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Length27 in
Weight9.7 oz
Headsize100 sq. in

Head Geo Speed Adult Tennis Racket


Head Geo Speed Adult Tennis Racket

Now 33% Off


  • Name-brand tech trusted by elite players
  • Is an incredible value at under $50
  • Will likely be outgrown quickly by consistent players

Another value pick from one of tennis’s most trusted brands, the Geo Speed has a large hitting surface and strong, durable construction, two hallmarks of a top-tier beginner racket. The racket’s long length is helpful for small players with short swings, but is beneficial for all players who are just starting to play.

Length27.5 in
Weight10.4 oz
Headsize105 sq. in

Babolat Boost Rafa 2nd Generation


Babolat Boost Rafa 2nd Generation


  • Affordable version of a pro racket
  • Eye-catching colorway
  • Some beginners might prefer something less flashy

Affordable and easy to learn with, the Boost Rafa is made in the signature colorway of legendary Spaniard Rafael Nadal. You probably can’t hit a forehand like he can, but this racket takes the best tech Babolat has to offer and pares it back to tailor to beginners, making it easy to progress your game.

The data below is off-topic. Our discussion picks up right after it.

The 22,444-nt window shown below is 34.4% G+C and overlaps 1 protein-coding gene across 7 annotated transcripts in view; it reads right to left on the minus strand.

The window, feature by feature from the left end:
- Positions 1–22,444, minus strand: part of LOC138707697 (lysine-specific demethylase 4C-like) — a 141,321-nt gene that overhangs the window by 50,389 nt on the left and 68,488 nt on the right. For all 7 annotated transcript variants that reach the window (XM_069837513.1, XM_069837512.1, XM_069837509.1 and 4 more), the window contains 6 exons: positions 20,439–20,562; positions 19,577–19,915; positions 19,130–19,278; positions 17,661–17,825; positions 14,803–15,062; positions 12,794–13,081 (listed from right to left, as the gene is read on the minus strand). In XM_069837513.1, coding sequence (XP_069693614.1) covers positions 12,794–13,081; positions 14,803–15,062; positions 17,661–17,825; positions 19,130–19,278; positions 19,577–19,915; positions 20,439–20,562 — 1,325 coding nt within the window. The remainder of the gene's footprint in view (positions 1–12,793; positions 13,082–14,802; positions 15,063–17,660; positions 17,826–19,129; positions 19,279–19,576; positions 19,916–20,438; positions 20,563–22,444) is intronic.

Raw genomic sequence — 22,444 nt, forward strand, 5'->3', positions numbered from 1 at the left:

Length27 in
Weight9.8 oz
Headsize102 sq. in

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Do I Need to Spend A Lot of Money on a Racket

You can easily spend $250 on a tennis racket and there’s no problem in doing so. However, if you are just getting into the game and aren’t sure if you will commit to playing frequently, spending less is no issue at all. There are a ton of options in the $100-range that are equipped with advanced tech and will progress with you as you get better. If you know you’re only going to play once a month or want a racket for your upcoming vacation, you can easily get away with spending $50 or less.

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Do All Tennis Rackets Come Strung?

No. When you’re buying a racket, we recommend making sure it’s actually pre-strung before you head to checkout. Most rackets that skew toward the affordable side of things will come with strings installed and ready to play straight out of the box, but many of the more expensive rackets come unstrung to accommodate the string preferences of better players.